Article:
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​Faculty Member Tony Gonzalez Earns President's Associates Teaching Excellence Award

​Faculty Member Tony Gonzalez Earns President's Associates Teaching Excellence Award

Tony Gonzalez, an associate professor of practice with the College of Natural Sciences' Freshman Research Initiative (FRI), has received a President's Associates Teaching Excellence Award.

Tony Gonzalez is an associate professor of practice.

The award recognizes great teaching of undergraduates and honors "educational innovators whose commitment and performance not only instruct, but inspire."

Gonzalez has led the Plant Pathways FRI stream for 12 years and also serves as the coordinator of the Advance Research Initiative (ARI), an off-shoot of the FRI that increases access to research experiences for upperclassmen that did not have an opportunity in the FRI. He is the first faculty member appointed to educate within FRI to win the prestigious campus teaching award. FRI is an award-winning program that allows first- and second-year students to have hands-on experiences with real-world research in theme-based streams.

"FRI is a game-changing experience for so many students," Gonzalez said. "It gets them in the lab and up close with science at such an early stage. It's an amazing thing to be a part of."

Gonzalez and his FRI students have been published in leading journals, including Nature Genetics, Plant and Cell Physiology and Developmental Biology.

"Research educators, like myself, are given a lot of leeway in setting the research agenda for the FRI labs," Gonzalez said. "This lets students follow the leads, ask questions and try things they might not be able to in a different setting."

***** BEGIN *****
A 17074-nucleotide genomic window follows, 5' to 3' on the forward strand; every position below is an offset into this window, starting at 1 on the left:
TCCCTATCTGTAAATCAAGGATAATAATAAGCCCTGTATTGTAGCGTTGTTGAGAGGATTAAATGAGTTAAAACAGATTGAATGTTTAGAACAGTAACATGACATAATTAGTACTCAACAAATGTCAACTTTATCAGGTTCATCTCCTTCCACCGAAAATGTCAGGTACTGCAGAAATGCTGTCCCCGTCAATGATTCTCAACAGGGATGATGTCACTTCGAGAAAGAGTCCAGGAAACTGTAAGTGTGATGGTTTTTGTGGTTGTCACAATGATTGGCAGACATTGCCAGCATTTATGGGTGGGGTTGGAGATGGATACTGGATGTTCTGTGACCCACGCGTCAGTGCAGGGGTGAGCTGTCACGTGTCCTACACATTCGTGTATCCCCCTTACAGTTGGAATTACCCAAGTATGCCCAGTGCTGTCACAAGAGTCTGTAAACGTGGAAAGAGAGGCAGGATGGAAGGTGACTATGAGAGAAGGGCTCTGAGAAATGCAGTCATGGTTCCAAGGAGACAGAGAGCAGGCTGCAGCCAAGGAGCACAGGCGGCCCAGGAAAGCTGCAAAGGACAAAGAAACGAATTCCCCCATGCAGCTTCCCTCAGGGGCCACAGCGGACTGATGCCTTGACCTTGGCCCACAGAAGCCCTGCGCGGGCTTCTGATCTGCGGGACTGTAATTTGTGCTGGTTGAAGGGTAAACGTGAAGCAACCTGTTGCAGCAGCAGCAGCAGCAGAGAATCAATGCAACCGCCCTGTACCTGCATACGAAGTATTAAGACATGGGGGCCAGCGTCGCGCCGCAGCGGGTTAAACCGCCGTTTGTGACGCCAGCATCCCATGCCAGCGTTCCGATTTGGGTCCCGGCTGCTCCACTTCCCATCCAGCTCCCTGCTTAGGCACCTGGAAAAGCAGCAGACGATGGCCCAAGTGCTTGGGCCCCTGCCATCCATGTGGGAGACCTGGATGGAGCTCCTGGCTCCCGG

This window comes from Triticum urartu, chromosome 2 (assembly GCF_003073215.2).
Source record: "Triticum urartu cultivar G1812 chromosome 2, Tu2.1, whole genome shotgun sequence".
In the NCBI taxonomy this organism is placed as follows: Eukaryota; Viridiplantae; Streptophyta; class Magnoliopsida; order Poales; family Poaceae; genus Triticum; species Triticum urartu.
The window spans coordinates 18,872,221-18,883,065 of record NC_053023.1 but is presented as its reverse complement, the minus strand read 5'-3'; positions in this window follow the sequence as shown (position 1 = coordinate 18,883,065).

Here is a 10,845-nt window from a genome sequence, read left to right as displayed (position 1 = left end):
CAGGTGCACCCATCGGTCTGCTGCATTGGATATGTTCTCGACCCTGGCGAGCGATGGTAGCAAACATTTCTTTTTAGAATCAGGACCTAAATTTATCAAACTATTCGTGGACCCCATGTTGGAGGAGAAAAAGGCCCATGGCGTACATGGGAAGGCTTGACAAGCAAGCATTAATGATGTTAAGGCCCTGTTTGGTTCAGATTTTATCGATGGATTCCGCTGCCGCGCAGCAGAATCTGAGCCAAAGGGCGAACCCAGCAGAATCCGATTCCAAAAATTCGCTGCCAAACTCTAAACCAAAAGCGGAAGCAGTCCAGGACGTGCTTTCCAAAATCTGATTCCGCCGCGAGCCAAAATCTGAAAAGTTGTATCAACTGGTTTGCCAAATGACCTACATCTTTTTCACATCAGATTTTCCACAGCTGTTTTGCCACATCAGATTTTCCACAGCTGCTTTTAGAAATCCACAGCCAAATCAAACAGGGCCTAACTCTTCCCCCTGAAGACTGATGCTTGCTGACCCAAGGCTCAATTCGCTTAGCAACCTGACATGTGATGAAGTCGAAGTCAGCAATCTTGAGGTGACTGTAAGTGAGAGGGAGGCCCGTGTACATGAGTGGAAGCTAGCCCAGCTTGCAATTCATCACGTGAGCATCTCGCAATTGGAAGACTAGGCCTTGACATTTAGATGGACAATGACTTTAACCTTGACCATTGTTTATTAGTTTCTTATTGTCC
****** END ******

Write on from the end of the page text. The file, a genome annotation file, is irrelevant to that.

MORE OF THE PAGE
The plant Pathways FRI Stream studies the regulatory genetics that control epidermal traits in plants, such has the expression of pigments, the differentiation of leaf hairs and the development of the seed. Besides using these traits to discover the genetics of plant development, this new knowledge can be used in biotechnology to enhance epidermal traits that are beneficial to crop plant growth and development, and to human health.

When the global COVID-19 pandemic hit, Gonzalez and his students had to come up with new and innovative ways to continue the research experience while having limited or no access to the laboratory.

"It was a back-to-the-drawing-board kind of moment, but they did an amazing job coming up with new and innovative research proposals," Gonzalez said.

With all that he has seen in the lab and FRI stream over the last few years, Gonzalez is convinced that undergraduate students, even freshmen, are more capable in a research environment than most give them credit for.

"Most of academia thinks you need to be in graduate school before you get into research," Gonzalez said. "That's an artificial line. There is no reason to underestimate what undergad students can do. Give them the tools and the instructions and they will surprise you."

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Thursday, 29 September 2022

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